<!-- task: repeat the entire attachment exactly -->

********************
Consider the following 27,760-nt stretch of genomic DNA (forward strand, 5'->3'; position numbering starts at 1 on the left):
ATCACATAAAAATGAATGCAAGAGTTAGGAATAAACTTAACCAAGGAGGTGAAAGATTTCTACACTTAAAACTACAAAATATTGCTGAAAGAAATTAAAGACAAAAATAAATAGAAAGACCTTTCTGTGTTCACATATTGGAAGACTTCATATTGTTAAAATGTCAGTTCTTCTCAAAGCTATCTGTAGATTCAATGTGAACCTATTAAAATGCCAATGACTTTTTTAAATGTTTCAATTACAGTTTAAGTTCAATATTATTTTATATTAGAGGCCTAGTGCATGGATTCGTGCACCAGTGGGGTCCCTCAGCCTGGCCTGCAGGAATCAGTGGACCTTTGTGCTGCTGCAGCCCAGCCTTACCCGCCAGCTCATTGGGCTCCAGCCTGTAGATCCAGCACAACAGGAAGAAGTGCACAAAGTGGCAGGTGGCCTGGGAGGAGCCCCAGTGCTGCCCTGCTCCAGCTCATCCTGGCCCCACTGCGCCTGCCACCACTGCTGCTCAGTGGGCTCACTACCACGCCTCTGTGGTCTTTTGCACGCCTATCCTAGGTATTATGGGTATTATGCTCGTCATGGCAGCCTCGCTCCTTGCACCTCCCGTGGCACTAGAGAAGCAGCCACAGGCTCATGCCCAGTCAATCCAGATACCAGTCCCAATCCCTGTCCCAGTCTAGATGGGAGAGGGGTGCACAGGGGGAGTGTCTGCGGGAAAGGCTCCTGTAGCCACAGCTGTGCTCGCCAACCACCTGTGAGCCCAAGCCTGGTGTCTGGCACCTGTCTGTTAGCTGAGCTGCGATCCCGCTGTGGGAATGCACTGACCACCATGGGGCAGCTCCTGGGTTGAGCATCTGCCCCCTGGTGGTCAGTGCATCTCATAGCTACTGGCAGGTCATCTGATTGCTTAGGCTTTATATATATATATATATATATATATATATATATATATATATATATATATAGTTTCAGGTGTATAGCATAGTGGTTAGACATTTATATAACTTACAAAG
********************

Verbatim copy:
Consider the following 27,760-nt stretch of genomic DNA (forward strand, 5'->3'; position numbering starts at 1 on the left):
ATCACATAAAAATGAATGCAAGAGTTAGGAATAAACTTAACCAAGGAGGTGAAAGATTTCTACACTTAAAACTACAAAATATTGCTGAAAGAAATTAAAGACAAAAATAAATAGAAAGACCTTTCTGTGTTCACATATTGGAAGACTTCATATTGTTAAAATGTCAGTTCTTCTCAAAGCTATCTGTAGATTCAATGTGAACCTATTAAAATGCCAATGACTTTTTTAAATGTTTCAATTACAGTTTAAGTTCAATATTATTTTATATTAGAGGCCTAGTGCATGGATTCGTGCACCAGTGGGGTCCCTCAGCCTGGCCTGCAGGAATCAGTGGACCTTTGTGCTGCTGCAGCCCAGCCTTACCCGCCAGCTCATTGGGCTCCAGCCTGTAGATCCAGCACAACAGGAAGAAGTGCACAAAGTGGCAGGTGGCCTGGGAGGAGCCCCAGTGCTGCCCTGCTCCAGCTCATCCTGGCCCCACTGCGCCTGCCACCACTGCTGCTCAGTGGGCTCACTACCACGCCTCTGTGGTCTTTTGCACGCCTATCCTAGGTATTATGGGTATTATGCTCGTCATGGCAGCCTCGCTCCTTGCACCTCCCGTGGCACTAGAGAAGCAGCCACAGGCTCATGCCCAGTCAATCCAGATACCAGTCCCAATCCCTGTCCCAGTCTAGATGGGAGAGGGGTGCACAGGGGGAGTGTCTGCGGGAAAGGCTCCTGTAGCCACAGCTGTGCTCGCCAACCACCTGTGAGCCCAAGCCTGGTGTCTGGCACCTGTCTGTTAGCTGAGCTGCGATCCCGCTGTGGGAATGCACTGACCACCATGGGGCAGCTCCTGGGTTGAGCATCTGCCCCCTGGTGGTCAGTGCATCTCATAGCTACTGGCAGGTCATCTGATTGCTTAGGCTTTATATATATATATATATATATATATATATATATATATATATATATATATAGTTTCAGGTGTATAGCATAGTGGTTAGACATTTATATAACTTACAAAG